From “Living in a Blue Zone” – a website dedicated to Dr. Michael Smith’s family adventures living in Nicoya, Costa Rica.

Blue Zone: An area in the world where people live measurably longer lives.  In these regions, people reach the age of 100 at rates ten times greater than those in the United States. Currently, there are 5 Blue Zones. Dan Buettner researched these and discovered their secrets to longevity.


<alt="car in the shop"/>At 8 o’clock this morning I stood next to our rental car as the kids were getting themselves loaded and ready for the drive to school. I finished putting the 1970’s throwback Styrofoam cooler with homemade water bottle ice packs (who needs those fancy gel packs, anyway?) and my reusable bags into the back of the car. I got in the car, looked at my husband and said, “Today is a success! No matter what else happens today, we can call it a success.”  We did, after all, have four tires that were inflated and an engine that purred – well maybe not purred, but it started and was functioning.


You see, this past week on two separate occasions we discovered just minutes before school drop off departure time that we had a flat tire. This is not an uncommon occurrence here in Nosara where we drive on poorly maintained dirt roads riddled with potholes, ruts, and narrow one-lane bridges. The mystery is how we end up with nails and screws in our tires nearly event day.  It’s natural here, and the local service station is well-equipped to handle the countless tire repairs. In ten minutes, one guy can get your tire fixed and the spare changed out for 2,000 colones. It’s only $4 – and it only happens in that 10 minute window if you’re lucky enough to be first in line. Otherwise, prepare to wait and wait and wait some more. You can’t book your calendar in 15-minute increments like we do in the United States. When your average road speed here in Nosara is 12 mph, you have to slow down. Everything takes longer – that’s just how it is. Don’t plan more than two errands in a day, or you’ll end up frustrated, and as the locals say, “Pura Vida.”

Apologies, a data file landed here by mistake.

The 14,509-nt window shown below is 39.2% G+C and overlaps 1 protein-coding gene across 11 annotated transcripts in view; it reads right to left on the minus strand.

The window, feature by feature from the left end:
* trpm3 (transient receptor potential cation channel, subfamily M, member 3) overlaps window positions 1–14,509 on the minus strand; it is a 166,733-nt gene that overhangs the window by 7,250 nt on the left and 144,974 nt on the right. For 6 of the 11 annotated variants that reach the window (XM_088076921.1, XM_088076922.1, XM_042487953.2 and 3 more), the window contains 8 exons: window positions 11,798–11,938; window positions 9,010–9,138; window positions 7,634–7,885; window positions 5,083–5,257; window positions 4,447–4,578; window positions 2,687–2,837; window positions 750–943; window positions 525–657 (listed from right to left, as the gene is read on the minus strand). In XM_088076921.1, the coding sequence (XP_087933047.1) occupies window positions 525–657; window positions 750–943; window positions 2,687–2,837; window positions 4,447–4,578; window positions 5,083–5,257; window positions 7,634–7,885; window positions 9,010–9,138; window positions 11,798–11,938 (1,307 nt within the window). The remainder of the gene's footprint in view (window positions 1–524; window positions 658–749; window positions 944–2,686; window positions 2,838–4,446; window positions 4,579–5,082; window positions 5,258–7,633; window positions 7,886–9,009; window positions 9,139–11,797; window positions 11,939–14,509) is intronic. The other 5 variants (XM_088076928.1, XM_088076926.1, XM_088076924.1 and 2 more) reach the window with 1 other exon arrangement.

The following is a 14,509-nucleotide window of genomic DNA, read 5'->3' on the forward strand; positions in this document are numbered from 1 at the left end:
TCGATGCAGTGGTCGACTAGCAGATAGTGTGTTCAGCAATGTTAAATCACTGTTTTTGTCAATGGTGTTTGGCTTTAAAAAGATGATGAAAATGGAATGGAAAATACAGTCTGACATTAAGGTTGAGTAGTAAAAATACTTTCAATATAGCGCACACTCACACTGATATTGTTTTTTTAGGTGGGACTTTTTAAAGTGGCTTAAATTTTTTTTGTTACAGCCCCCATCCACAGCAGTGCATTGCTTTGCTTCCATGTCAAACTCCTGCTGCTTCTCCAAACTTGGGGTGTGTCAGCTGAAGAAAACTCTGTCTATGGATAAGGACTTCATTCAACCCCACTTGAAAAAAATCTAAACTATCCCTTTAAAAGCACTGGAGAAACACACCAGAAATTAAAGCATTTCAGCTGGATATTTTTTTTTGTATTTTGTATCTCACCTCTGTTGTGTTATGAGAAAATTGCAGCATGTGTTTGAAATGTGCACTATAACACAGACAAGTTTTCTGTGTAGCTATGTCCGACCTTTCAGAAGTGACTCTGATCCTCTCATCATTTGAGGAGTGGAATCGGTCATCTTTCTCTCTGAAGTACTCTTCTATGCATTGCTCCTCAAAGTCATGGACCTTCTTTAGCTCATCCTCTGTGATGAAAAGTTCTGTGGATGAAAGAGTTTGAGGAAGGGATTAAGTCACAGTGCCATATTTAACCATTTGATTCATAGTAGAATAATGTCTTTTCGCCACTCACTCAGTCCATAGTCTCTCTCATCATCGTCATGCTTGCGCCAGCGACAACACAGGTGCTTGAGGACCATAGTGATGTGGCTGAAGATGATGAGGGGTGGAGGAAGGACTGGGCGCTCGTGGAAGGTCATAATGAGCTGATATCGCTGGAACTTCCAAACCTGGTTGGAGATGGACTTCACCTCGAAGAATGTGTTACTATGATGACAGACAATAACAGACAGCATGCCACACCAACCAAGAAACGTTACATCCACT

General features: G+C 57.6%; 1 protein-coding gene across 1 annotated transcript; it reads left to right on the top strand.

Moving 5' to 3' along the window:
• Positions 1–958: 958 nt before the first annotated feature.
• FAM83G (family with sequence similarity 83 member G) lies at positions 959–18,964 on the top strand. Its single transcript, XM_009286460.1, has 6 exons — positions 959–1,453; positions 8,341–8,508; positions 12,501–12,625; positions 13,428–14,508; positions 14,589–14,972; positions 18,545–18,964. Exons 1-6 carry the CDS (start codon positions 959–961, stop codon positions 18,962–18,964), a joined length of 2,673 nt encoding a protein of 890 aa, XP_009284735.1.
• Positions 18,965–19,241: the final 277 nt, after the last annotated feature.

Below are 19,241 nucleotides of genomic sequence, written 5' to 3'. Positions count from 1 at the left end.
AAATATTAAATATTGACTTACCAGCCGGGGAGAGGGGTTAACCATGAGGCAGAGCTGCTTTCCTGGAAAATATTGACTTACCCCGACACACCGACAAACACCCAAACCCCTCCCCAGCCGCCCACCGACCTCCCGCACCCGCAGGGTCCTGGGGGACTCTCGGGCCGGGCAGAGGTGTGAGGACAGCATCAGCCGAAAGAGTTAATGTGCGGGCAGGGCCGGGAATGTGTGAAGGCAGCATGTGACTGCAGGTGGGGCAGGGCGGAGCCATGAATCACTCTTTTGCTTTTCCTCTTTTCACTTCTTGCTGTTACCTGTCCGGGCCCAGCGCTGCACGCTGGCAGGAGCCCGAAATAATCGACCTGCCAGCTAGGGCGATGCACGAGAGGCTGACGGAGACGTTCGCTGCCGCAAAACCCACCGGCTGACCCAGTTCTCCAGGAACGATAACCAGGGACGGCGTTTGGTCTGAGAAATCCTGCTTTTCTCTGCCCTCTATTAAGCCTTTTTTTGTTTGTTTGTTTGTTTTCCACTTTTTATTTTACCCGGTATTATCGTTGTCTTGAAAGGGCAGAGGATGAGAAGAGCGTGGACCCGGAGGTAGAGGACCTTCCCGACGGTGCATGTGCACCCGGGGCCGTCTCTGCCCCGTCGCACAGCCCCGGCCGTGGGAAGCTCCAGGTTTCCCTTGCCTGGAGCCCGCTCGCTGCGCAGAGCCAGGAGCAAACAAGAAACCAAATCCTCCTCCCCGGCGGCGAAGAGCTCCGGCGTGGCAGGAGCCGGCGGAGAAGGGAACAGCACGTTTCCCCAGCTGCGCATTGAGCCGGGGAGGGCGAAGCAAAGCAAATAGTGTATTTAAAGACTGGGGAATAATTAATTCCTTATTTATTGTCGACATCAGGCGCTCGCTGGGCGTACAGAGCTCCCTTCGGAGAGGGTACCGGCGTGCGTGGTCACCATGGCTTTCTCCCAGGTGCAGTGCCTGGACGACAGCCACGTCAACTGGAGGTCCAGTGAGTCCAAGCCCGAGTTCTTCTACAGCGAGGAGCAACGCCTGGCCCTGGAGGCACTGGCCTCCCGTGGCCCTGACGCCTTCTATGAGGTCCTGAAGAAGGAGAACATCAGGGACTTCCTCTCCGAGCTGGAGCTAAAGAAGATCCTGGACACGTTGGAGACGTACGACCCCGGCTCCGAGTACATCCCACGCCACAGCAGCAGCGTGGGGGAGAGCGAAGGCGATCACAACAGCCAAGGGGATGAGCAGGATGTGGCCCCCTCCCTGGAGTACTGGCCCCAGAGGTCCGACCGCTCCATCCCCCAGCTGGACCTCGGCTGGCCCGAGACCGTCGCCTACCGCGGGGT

Unlike the United States, having a car in Costa Rica is a luxury. Most Costa Ricans cannot afford to purchase a car. Even the 1998<alt="bus"/> Toyota 4Runner with 250k miles on it that we purchased for $5,000 in the US would cost well-over $10,000 here. Cars really hold their value here, and nobody cares about the mileage! If it has four wheels and gets you where you need to go, well what more could you ask for? OK, maybe some air conditioning…


So, how do the locals get around? On foot, by bicycle, on a motorbike or by hitching a ride. We like to pick up hitchhikers when we have the room, as it’s just the right thing to do – and as an added bonus, we get to practice our rudimentary Spanish!


We feel truly lucky every time we climb into our dusty, dirty little car and can drive at a whopping 12 mph into town. Maybe one day in the near future we’ll get the call that our 1998 4Runner has cleared customs and is ready to roll. It’s been in the country for more than a month, and we haven’t been able to use it…but that’s another story. Pura Vida!